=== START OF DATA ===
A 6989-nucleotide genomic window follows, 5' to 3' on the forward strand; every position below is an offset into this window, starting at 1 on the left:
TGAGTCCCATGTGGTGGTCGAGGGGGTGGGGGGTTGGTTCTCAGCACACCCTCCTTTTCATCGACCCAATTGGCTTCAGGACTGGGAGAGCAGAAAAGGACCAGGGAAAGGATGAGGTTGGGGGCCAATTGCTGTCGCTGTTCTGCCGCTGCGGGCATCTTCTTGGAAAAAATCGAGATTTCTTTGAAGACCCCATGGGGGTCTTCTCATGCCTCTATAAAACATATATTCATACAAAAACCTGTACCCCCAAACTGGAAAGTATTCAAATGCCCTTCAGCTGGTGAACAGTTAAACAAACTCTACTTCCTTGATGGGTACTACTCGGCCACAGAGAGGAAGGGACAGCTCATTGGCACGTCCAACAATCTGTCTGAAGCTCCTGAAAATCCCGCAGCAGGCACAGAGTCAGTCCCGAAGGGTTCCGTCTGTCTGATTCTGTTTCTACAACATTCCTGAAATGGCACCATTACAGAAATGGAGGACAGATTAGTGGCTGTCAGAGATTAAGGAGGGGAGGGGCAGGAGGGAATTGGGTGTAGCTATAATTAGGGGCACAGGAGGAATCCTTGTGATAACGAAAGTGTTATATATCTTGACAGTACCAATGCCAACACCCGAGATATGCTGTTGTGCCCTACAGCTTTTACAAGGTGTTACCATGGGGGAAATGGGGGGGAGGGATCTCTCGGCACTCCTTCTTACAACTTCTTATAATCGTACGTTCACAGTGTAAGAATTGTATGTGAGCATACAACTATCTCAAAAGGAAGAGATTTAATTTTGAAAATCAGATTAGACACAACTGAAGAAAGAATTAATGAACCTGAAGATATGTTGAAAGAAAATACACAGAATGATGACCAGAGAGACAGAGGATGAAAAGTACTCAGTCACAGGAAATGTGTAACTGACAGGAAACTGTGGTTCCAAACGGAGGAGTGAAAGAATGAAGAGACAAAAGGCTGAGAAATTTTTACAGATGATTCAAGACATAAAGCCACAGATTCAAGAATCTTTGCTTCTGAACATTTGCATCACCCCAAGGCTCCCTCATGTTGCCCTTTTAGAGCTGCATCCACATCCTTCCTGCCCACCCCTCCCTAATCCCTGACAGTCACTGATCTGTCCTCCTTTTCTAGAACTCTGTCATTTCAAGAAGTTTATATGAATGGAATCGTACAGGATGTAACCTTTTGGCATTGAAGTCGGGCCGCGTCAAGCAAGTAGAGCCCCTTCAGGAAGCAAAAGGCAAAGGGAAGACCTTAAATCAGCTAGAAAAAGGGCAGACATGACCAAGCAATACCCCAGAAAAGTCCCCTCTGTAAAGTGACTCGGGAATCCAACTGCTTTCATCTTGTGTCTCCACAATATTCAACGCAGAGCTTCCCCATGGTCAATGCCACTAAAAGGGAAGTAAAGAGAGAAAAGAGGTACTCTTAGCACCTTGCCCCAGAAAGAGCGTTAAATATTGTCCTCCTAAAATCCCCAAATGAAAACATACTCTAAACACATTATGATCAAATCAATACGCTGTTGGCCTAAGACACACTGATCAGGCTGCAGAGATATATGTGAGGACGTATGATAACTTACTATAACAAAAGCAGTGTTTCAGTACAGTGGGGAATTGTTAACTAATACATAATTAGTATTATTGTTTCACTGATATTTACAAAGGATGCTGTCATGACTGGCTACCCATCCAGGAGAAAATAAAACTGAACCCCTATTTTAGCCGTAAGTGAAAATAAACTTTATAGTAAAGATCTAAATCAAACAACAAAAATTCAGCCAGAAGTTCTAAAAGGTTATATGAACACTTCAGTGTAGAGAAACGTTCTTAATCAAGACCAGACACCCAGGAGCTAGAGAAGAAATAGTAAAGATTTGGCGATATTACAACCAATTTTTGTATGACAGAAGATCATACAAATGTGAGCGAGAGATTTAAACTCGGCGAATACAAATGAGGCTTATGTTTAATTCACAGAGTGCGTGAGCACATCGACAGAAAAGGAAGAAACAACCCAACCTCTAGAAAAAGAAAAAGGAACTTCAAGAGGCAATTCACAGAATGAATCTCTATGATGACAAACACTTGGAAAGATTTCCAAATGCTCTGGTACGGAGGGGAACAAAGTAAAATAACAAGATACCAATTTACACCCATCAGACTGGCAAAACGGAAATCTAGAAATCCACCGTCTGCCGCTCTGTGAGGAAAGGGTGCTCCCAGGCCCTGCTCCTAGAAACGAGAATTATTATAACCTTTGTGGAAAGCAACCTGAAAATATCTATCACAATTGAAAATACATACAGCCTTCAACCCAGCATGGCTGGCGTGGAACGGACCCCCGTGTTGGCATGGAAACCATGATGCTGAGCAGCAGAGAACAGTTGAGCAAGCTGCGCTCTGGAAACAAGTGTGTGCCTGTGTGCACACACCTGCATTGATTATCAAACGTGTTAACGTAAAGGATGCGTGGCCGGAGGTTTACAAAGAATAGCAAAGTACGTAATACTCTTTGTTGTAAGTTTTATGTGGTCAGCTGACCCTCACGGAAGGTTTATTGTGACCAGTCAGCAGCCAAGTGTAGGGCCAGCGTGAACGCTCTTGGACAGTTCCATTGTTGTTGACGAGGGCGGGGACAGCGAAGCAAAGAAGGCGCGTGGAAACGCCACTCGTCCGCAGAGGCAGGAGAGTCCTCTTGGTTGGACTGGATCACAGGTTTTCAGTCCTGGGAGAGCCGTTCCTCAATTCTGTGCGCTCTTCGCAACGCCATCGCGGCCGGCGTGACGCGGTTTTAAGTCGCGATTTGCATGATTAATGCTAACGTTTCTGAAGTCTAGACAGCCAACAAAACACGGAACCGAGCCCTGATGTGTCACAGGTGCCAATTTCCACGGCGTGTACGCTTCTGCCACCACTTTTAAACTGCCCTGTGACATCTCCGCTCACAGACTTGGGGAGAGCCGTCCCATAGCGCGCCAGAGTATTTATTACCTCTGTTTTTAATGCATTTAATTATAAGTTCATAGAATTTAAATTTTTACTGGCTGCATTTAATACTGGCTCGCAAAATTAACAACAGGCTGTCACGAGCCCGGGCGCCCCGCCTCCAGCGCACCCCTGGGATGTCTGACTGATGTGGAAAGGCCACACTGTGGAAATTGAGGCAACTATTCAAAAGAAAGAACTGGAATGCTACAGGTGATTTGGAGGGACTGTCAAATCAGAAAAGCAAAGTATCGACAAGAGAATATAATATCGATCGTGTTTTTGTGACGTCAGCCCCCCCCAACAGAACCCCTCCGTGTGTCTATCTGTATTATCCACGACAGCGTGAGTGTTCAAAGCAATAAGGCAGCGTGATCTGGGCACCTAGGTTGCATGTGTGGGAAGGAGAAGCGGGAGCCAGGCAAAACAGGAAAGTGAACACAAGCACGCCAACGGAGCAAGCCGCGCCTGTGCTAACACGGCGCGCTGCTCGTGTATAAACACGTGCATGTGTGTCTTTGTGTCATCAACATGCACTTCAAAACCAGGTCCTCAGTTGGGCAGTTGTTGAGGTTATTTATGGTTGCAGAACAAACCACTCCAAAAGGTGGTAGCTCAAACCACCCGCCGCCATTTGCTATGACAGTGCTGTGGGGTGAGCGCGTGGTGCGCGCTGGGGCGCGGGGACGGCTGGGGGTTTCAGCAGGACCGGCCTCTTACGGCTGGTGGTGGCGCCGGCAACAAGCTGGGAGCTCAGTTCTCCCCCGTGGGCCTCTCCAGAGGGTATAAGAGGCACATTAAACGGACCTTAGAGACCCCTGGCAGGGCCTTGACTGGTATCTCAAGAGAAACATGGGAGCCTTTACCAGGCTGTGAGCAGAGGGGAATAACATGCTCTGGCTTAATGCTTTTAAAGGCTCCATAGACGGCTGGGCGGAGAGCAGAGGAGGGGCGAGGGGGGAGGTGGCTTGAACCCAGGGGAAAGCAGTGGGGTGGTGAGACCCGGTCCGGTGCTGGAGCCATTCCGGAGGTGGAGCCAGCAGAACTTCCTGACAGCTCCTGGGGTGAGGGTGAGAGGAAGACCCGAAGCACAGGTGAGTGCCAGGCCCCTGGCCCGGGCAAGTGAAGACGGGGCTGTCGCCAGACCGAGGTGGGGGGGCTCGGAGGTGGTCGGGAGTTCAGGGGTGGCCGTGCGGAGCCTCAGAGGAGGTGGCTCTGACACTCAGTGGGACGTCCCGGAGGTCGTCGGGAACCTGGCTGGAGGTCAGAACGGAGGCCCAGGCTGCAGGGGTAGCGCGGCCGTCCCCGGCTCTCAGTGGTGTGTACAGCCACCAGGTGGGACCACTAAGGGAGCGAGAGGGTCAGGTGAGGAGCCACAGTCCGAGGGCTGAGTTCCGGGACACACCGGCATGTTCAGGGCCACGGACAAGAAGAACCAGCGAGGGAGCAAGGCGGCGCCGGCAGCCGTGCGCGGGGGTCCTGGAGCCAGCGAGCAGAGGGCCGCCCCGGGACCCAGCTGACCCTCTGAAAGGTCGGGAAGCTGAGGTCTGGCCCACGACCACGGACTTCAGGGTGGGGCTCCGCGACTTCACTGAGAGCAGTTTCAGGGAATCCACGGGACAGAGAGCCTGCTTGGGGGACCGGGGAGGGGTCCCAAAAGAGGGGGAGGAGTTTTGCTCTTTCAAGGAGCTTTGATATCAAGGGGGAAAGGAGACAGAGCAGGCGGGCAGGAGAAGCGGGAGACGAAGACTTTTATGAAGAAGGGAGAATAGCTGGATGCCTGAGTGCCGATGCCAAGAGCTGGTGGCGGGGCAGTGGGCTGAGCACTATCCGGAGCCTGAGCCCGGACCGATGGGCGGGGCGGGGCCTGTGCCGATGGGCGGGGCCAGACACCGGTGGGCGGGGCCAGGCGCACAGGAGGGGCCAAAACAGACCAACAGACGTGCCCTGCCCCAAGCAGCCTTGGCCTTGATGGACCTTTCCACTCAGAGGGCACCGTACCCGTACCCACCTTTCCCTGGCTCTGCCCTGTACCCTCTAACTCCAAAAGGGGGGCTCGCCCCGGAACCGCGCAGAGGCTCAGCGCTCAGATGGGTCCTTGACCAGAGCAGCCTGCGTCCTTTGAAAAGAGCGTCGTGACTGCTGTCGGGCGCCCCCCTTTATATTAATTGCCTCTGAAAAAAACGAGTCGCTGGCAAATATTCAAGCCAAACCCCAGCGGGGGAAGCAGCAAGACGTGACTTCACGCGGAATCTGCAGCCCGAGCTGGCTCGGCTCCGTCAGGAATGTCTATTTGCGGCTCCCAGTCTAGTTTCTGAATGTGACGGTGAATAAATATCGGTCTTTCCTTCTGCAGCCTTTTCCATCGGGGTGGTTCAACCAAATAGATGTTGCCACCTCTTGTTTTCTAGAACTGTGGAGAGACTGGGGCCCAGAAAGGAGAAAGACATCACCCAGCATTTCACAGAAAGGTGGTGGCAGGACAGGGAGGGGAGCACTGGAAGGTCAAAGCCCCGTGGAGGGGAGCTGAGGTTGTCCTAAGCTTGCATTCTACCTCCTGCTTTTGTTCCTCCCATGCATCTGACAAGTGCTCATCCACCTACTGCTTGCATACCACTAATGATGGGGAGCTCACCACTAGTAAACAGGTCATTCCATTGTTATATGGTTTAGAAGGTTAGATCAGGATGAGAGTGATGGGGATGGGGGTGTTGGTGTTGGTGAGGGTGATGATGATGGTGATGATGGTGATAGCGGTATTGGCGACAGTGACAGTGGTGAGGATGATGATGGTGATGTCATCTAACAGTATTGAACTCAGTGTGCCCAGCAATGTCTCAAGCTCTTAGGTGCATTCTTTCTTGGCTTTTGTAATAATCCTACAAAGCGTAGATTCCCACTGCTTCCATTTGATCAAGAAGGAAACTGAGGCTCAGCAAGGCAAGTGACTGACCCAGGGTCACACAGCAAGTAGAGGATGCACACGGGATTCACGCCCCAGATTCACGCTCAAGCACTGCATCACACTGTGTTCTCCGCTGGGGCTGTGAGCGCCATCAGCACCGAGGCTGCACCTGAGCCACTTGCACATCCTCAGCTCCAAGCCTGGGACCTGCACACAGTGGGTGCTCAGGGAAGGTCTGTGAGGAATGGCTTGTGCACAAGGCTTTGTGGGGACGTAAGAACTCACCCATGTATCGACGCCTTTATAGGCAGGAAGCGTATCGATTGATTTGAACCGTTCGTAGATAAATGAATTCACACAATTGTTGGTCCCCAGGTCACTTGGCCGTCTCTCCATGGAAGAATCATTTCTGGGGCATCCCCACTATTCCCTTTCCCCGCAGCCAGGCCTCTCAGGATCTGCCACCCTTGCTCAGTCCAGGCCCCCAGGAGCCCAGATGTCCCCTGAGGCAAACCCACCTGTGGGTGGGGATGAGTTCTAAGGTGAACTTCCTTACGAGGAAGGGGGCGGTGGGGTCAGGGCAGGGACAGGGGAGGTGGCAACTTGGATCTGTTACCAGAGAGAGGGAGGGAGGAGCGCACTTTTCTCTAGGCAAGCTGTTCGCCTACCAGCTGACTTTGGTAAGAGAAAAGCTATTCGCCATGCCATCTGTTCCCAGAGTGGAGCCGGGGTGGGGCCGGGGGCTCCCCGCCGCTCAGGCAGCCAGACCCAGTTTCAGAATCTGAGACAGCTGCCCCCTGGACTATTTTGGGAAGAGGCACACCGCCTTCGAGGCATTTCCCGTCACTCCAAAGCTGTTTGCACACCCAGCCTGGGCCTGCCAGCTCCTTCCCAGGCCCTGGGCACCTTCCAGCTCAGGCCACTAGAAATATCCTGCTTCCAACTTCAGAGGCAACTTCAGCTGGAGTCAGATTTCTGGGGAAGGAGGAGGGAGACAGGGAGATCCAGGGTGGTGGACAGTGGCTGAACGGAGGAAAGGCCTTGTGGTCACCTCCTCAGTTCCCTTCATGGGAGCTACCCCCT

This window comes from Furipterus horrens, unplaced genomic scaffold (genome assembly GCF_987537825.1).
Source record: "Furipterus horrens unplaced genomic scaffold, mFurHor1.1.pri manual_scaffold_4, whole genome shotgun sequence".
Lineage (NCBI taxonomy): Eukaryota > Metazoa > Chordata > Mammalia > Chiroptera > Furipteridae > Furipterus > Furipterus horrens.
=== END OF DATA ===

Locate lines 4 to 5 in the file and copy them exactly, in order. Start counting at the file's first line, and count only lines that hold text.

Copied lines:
Source record: "Furipterus horrens unplaced genomic scaffold, mFurHor1.1.pri manual_scaffold_4, whole genome shotgun sequence".
Lineage (NCBI taxonomy): Eukaryota > Metazoa > Chordata > Mammalia > Chiroptera > Furipteridae > Furipterus > Furipterus horrens.